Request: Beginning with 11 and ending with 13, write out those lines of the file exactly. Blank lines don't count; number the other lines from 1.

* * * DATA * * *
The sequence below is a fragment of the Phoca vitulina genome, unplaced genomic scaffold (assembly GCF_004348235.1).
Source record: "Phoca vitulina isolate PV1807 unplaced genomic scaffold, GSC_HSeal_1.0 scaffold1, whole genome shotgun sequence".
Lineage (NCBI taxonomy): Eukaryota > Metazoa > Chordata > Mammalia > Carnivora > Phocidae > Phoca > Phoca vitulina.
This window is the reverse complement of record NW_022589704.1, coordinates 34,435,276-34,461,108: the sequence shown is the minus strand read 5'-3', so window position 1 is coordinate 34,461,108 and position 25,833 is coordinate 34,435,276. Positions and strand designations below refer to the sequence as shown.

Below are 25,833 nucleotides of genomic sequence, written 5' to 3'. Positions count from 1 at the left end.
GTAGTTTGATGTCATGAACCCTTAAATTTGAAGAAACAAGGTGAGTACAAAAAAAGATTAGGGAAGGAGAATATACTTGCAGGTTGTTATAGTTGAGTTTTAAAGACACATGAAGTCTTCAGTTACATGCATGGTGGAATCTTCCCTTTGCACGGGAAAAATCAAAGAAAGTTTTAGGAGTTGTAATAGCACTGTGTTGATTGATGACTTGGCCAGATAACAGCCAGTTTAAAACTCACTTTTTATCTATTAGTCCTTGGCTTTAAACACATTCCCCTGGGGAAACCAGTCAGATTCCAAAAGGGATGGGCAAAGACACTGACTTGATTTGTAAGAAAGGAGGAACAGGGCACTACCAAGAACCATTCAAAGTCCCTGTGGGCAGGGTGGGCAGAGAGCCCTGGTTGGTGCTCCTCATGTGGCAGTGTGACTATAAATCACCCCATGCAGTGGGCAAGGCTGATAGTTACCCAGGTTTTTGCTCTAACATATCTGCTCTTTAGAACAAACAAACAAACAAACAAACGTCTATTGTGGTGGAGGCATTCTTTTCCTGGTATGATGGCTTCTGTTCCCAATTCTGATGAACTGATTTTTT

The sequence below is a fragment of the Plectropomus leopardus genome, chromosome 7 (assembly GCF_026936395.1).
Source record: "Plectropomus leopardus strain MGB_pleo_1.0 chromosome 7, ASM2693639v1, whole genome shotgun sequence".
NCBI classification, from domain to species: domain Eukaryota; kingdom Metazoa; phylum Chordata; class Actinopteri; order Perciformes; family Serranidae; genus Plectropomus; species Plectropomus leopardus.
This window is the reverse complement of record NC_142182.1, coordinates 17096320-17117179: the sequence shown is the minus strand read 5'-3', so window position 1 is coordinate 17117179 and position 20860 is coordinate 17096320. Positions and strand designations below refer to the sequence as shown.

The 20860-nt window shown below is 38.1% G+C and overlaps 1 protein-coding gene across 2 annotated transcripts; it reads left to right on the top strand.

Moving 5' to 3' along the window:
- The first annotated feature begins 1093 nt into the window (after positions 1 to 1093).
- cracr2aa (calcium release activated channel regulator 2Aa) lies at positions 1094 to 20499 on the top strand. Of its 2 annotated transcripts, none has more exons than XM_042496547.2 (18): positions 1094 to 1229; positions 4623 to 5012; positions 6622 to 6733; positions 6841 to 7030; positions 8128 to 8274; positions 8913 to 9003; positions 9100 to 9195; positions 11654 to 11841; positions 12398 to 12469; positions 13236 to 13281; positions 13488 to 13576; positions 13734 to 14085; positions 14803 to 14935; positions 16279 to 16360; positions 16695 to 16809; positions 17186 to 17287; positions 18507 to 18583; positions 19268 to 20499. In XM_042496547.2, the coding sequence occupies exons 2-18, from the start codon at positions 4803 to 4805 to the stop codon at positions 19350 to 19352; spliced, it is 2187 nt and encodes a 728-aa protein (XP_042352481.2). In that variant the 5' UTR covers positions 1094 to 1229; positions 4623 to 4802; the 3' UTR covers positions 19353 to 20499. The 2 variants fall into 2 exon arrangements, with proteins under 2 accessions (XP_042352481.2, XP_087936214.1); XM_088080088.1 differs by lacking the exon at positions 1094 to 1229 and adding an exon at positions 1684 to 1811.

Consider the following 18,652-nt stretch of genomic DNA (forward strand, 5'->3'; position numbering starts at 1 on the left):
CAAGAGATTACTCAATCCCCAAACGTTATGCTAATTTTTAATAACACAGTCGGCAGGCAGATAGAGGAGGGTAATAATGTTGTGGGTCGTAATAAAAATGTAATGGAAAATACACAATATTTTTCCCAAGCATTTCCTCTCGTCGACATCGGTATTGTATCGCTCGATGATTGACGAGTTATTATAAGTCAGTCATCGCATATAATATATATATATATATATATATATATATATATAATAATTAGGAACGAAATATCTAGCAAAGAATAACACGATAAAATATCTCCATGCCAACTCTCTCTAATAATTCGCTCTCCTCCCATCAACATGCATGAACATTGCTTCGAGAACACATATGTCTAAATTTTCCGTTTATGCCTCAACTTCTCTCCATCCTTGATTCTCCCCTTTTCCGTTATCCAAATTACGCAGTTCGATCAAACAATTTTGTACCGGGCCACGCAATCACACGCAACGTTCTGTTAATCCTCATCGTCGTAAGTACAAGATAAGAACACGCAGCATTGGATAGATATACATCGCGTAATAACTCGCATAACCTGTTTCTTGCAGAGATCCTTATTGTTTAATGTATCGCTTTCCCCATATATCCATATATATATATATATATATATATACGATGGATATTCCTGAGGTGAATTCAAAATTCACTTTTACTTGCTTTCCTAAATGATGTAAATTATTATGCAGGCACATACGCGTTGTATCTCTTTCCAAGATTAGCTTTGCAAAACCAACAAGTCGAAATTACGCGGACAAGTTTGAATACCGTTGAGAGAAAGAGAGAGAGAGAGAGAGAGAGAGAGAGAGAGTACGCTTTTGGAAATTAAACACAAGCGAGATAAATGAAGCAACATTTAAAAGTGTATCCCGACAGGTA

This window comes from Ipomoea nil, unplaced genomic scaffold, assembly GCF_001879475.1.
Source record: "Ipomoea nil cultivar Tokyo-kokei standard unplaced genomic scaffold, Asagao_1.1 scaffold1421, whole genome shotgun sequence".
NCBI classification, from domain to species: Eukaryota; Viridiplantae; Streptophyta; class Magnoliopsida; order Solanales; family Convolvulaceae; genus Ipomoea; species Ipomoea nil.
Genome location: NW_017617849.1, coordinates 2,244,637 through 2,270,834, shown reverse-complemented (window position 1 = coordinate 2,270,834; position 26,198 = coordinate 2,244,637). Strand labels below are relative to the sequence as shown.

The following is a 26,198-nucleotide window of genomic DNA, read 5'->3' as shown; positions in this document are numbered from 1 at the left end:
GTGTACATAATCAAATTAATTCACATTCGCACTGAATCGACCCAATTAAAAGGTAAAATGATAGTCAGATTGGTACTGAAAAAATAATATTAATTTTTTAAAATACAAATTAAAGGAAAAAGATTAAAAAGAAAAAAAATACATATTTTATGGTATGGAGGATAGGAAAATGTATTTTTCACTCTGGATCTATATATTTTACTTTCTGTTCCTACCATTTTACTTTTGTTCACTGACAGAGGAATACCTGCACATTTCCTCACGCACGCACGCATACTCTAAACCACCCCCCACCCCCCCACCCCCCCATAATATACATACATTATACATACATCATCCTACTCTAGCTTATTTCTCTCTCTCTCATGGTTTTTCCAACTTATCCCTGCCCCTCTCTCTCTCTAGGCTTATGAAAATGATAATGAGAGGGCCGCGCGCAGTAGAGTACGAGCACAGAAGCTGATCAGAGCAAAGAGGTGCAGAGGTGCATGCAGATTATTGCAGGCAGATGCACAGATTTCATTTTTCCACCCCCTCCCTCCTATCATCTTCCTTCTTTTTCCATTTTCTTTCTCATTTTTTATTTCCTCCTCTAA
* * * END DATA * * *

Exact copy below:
The 20860-nt window shown below is 38.1% G+C and overlaps 1 protein-coding gene across 2 annotated transcripts; it reads left to right on the top strand.

Moving 5' to 3' along the window:
- The first annotated feature begins 1093 nt into the window (after positions 1 to 1093).